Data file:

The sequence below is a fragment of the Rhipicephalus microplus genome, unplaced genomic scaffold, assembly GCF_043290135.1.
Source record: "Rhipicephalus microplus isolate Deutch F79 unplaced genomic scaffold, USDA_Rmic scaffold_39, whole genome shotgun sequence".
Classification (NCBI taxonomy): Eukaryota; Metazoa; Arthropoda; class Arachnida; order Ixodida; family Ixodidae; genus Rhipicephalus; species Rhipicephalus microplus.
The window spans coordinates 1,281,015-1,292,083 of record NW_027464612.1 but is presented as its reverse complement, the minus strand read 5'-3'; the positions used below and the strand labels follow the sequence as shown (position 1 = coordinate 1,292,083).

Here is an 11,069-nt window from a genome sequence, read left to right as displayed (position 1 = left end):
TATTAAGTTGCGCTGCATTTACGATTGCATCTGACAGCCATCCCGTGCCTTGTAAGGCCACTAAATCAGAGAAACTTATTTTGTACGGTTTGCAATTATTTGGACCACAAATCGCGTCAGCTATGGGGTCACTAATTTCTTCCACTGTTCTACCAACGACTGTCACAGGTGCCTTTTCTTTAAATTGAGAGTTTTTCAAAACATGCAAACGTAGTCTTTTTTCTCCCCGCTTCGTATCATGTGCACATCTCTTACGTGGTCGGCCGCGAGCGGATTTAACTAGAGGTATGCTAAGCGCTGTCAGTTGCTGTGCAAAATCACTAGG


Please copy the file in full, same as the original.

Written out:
The sequence below is a fragment of the Rhipicephalus microplus genome, unplaced genomic scaffold, assembly GCF_043290135.1.
Source record: "Rhipicephalus microplus isolate Deutch F79 unplaced genomic scaffold, USDA_Rmic scaffold_39, whole genome shotgun sequence".
Classification (NCBI taxonomy): Eukaryota; Metazoa; Arthropoda; class Arachnida; order Ixodida; family Ixodidae; genus Rhipicephalus; species Rhipicephalus microplus.
The window spans coordinates 1,281,015-1,292,083 of record NW_027464612.1 but is presented as its reverse complement, the minus strand read 5'-3'; the positions used below and the strand labels follow the sequence as shown (position 1 = coordinate 1,292,083).

Here is an 11,069-nt window from a genome sequence, read left to right as displayed (position 1 = left end):
TATTAAGTTGCGCTGCATTTACGATTGCATCTGACAGCCATCCCGTGCCTTGTAAGGCCACTAAATCAGAGAAACTTATTTTGTACGGTTTGCAATTATTTGGACCACAAATCGCGTCAGCTATGGGGTCACTAATTTCTTCCACTGTTCTACCAACGACTGTCACAGGTGCCTTTTCTTTAAATTGAGAGTTTTTCAAAACATGCAAACGTAGTCTTTTTTCTCCCCGCTTCGTATCATGTGCACATCTCTTACGTGGTCGGCCGCGAGCGGATTTAACTAGAGGTATGCTAAGCGCTGTCAGTTGCTGTGCAAAATCACTAGG